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H.O.R.D.E. Festival rocks out with clean fun
by Lisa Jann
The Seattle Times, Seattle, WA
Sep 7th, 1998



GEORGE - If Lollapalooza were the rager that the cops broke up, then the H.O.R.D.E. Festival might be the party that Mom and Dad allowed to continue. Chaperoned by Blues Traveler and their hand-picked slate of alt-rock, pop and blues outfits, Friday's stop at the Gorge Amphitheatre offered seven hours of freewheeling sets and feel-good sounds.

Drawing a generally well-behaved scene of mellow teens and subdued music fans, H.O.R.D.E.'s three stages of continuous grooves demanded a vibe of clean fun. Toronto quintet Barenaked Ladies amplified the fest's happy-go-lucky ethos, discouraging a percolating pit from slam dancing and crowd surfing.

"It is our personal desire that each and every one of you go home with a complete set of dental work," pleaded singer Steven Page, before jumping back into their brand of jocular nerd-pop. The Canadian yucksters mugged through their time on the main stage, tossing off snappy cuts like the radio fave "One Week" and "If I Had $1,000,000."

The Ladies finished off with a cheeky medley that tore all over the musical map, quoting from "We Are the World," Kenny Rogers' "The Gambler," hip-hopper Biz Markie, the love theme from "Titanic" and "Memory" from Andrew Lloyd Webber's "Cats."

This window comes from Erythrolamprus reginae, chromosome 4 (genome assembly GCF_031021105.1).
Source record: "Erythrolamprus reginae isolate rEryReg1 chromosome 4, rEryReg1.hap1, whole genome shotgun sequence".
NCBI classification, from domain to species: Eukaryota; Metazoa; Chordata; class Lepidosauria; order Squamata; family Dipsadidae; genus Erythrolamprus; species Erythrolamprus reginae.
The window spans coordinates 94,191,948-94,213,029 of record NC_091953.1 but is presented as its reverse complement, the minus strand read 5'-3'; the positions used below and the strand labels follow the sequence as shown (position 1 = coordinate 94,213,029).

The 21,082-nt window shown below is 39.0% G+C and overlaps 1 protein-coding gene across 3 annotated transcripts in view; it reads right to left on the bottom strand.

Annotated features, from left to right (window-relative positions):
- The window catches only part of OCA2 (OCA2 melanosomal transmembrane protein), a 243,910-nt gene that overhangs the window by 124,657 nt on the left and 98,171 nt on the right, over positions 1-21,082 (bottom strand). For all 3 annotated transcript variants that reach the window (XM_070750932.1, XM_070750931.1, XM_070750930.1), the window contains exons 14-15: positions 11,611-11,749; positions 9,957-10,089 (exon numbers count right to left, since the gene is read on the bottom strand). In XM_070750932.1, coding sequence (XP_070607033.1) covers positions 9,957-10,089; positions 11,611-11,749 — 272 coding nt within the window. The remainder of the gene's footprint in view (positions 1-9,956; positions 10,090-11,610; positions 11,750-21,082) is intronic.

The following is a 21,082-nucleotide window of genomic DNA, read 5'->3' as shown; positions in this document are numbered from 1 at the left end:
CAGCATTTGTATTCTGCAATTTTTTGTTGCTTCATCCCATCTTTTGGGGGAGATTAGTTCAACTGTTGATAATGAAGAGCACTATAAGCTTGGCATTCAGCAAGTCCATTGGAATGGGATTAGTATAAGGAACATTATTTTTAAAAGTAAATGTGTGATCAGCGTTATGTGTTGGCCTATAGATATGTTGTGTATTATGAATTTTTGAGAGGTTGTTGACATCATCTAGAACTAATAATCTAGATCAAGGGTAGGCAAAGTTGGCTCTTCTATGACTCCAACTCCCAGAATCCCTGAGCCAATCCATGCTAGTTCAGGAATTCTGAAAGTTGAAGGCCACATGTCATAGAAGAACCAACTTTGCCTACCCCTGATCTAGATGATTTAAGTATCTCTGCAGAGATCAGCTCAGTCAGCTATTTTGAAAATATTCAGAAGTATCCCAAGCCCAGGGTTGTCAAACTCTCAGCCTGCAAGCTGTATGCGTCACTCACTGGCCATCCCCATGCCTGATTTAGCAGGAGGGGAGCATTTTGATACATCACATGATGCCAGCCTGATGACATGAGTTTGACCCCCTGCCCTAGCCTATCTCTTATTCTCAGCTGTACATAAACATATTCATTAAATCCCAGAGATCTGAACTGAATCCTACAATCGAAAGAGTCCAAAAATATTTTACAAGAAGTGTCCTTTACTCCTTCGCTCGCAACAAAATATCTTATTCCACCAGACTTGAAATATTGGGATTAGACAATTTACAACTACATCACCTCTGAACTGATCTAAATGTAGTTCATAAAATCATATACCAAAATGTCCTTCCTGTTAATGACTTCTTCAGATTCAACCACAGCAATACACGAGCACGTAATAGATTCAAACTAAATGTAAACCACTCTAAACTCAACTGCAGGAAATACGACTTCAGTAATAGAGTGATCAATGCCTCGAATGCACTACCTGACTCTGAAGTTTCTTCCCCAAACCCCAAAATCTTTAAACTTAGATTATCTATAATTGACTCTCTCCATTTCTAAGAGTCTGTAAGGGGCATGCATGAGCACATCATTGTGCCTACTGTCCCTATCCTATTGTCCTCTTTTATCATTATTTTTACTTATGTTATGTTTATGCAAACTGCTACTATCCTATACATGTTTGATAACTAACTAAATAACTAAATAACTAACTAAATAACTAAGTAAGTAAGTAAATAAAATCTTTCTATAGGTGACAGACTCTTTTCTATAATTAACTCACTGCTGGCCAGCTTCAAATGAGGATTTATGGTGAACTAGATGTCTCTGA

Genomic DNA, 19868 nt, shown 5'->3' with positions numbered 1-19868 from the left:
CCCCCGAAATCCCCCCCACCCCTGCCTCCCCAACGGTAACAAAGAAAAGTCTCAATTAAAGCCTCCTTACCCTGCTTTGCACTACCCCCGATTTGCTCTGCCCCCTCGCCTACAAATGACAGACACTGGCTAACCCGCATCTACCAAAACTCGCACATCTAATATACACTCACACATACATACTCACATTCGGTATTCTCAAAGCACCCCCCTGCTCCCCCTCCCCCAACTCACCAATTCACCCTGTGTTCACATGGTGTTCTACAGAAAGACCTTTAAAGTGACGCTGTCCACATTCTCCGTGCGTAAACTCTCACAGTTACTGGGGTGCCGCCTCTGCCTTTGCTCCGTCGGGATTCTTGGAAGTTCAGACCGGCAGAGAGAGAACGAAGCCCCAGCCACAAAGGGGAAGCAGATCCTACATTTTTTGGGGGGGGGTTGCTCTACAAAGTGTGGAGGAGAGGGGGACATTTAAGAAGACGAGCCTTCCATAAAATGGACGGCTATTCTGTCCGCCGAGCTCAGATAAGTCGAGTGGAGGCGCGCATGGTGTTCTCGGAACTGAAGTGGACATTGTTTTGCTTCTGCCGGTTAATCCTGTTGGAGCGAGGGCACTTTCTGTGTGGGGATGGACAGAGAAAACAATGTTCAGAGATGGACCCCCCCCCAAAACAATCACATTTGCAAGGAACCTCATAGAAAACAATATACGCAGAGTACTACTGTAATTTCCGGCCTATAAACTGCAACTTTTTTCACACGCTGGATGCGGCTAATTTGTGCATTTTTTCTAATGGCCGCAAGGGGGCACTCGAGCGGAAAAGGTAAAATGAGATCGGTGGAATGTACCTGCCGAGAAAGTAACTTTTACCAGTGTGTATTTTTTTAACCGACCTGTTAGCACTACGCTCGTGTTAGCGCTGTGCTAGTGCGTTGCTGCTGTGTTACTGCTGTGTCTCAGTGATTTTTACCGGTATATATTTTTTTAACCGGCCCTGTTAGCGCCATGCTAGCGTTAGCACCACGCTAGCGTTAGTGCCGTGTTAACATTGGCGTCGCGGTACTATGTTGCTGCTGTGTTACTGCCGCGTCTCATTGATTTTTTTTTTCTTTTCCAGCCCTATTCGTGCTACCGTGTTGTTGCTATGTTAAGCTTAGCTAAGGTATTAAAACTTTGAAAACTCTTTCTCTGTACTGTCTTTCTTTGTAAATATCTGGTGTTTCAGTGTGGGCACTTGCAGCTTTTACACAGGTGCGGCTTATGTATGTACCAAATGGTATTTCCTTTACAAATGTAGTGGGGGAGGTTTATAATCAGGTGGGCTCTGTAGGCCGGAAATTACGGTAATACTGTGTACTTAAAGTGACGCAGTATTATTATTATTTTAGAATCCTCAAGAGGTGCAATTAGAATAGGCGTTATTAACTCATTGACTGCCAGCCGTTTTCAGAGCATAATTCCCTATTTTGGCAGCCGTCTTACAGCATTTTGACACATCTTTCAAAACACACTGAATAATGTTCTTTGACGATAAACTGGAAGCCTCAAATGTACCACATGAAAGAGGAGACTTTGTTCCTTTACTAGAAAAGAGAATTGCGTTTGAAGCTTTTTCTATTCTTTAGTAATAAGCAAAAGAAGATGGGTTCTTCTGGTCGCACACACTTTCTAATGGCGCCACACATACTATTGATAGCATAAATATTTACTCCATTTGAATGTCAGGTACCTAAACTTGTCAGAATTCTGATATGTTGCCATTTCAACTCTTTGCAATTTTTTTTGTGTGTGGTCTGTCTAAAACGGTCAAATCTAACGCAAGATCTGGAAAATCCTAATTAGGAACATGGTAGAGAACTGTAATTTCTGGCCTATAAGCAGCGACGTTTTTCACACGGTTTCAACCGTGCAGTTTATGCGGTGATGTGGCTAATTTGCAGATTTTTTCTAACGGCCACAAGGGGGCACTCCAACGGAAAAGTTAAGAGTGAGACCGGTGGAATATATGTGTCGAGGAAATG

Ben Harper, a descendant of the influences of Jimi Hendrix, Bob Marley and the Delta blues, shimmered in the most powerful performances of the day, unleashing his songs of conscience in two very different sets. On the workshop stage that was reserved for surprise appearances, a solo Harper took up an acoustic guitar for spare, soulful renderings of "Waiting on an Angel" and "I Shall Walk Alone." After dark with the Innocent Criminals, Harper sat back down with his signature Weissenborn lap slide guitar and set off the rippling power of "The Will to Live," the title track from his latest album, before heading into a fuzzy jam that must have palpitated up and down the Columbia River Valley.

Headliners Blues Traveler slid easily into their favorite territory of live invention, rolling out material new ("Carolina Blues") and familiar ("Hook") nonstop. Harmonica maestro and H.O.R.D.E. founder John Popper led the band through multi-song combos with seamless bridging between every '60s-style rock cut.

On the other side of the hill, danceable rhythms dominated H.O.R.D.E.'s second stage, with New Orleans' Galactic and their intersection of acid jazz and funk. Robert Bradley's Blackwater Surprise also threw a good party; Bradley, a former street musician, let loose his dirty-talking blues vocals as the crowd got up to get down.